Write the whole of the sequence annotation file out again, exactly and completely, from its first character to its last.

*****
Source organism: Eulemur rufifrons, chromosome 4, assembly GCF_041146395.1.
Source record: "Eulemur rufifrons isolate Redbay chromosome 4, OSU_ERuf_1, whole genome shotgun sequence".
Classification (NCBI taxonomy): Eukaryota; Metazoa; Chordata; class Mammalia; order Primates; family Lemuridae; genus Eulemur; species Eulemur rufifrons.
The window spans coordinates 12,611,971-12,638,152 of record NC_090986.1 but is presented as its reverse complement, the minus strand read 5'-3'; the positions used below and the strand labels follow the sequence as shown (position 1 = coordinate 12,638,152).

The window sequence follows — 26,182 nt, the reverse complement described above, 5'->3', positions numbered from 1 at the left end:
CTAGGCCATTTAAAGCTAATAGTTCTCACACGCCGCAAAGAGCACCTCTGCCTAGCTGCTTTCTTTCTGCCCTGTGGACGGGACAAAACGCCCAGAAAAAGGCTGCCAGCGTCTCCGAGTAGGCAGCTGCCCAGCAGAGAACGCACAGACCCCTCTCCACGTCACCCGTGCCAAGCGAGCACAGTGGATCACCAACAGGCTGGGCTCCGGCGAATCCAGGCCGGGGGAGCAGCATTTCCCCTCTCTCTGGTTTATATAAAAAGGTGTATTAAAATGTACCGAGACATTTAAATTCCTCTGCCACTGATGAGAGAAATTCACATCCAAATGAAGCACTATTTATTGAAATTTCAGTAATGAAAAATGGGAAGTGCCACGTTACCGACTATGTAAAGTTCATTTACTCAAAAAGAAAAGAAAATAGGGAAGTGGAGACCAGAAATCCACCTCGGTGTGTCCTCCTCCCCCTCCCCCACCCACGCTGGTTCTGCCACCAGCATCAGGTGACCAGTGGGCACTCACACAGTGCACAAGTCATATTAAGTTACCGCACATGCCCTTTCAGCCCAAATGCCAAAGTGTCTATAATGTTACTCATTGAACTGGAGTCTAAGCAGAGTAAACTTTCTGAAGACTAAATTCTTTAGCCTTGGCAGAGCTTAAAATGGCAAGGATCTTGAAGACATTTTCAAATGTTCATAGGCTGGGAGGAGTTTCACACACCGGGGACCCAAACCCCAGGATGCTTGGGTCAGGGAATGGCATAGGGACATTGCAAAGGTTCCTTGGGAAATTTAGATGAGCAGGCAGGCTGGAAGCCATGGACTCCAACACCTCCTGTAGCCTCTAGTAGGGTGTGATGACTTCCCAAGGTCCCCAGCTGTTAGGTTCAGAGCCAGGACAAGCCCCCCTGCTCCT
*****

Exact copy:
Source organism: Eulemur rufifrons, chromosome 4, assembly GCF_041146395.1.
Source record: "Eulemur rufifrons isolate Redbay chromosome 4, OSU_ERuf_1, whole genome shotgun sequence".
Classification (NCBI taxonomy): Eukaryota; Metazoa; Chordata; class Mammalia; order Primates; family Lemuridae; genus Eulemur; species Eulemur rufifrons.
The window spans coordinates 12,611,971-12,638,152 of record NC_090986.1 but is presented as its reverse complement, the minus strand read 5'-3'; the positions used below and the strand labels follow the sequence as shown (position 1 = coordinate 12,638,152).

The window sequence follows — 26,182 nt, the reverse complement described above, 5'->3', positions numbered from 1 at the left end:
CTAGGCCATTTAAAGCTAATAGTTCTCACACGCCGCAAAGAGCACCTCTGCCTAGCTGCTTTCTTTCTGCCCTGTGGACGGGACAAAACGCCCAGAAAAAGGCTGCCAGCGTCTCCGAGTAGGCAGCTGCCCAGCAGAGAACGCACAGACCCCTCTCCACGTCACCCGTGCCAAGCGAGCACAGTGGATCACCAACAGGCTGGGCTCCGGCGAATCCAGGCCGGGGGAGCAGCATTTCCCCTCTCTCTGGTTTATATAAAAAGGTGTATTAAAATGTACCGAGACATTTAAATTCCTCTGCCACTGATGAGAGAAATTCACATCCAAATGAAGCACTATTTATTGAAATTTCAGTAATGAAAAATGGGAAGTGCCACGTTACCGACTATGTAAAGTTCATTTACTCAAAAAGAAAAGAAAATAGGGAAGTGGAGACCAGAAATCCACCTCGGTGTGTCCTCCTCCCCCTCCCCCACCCACGCTGGTTCTGCCACCAGCATCAGGTGACCAGTGGGCACTCACACAGTGCACAAGTCATATTAAGTTACCGCACATGCCCTTTCAGCCCAAATGCCAAAGTGTCTATAATGTTACTCATTGAACTGGAGTCTAAGCAGAGTAAACTTTCTGAAGACTAAATTCTTTAGCCTTGGCAGAGCTTAAAATGGCAAGGATCTTGAAGACATTTTCAAATGTTCATAGGCTGGGAGGAGTTTCACACACCGGGGACCCAAACCCCAGGATGCTTGGGTCAGGGAATGGCATAGGGACATTGCAAAGGTTCCTTGGGAAATTTAGATGAGCAGGCAGGCTGGAAGCCATGGACTCCAACACCTCCTGTAGCCTCTAGTAGGGTGTGATGACTTCCCAAGGTCCCCAGCTGTTAGGTTCAGAGCCAGGACAAGCCCCCCTGCTCCT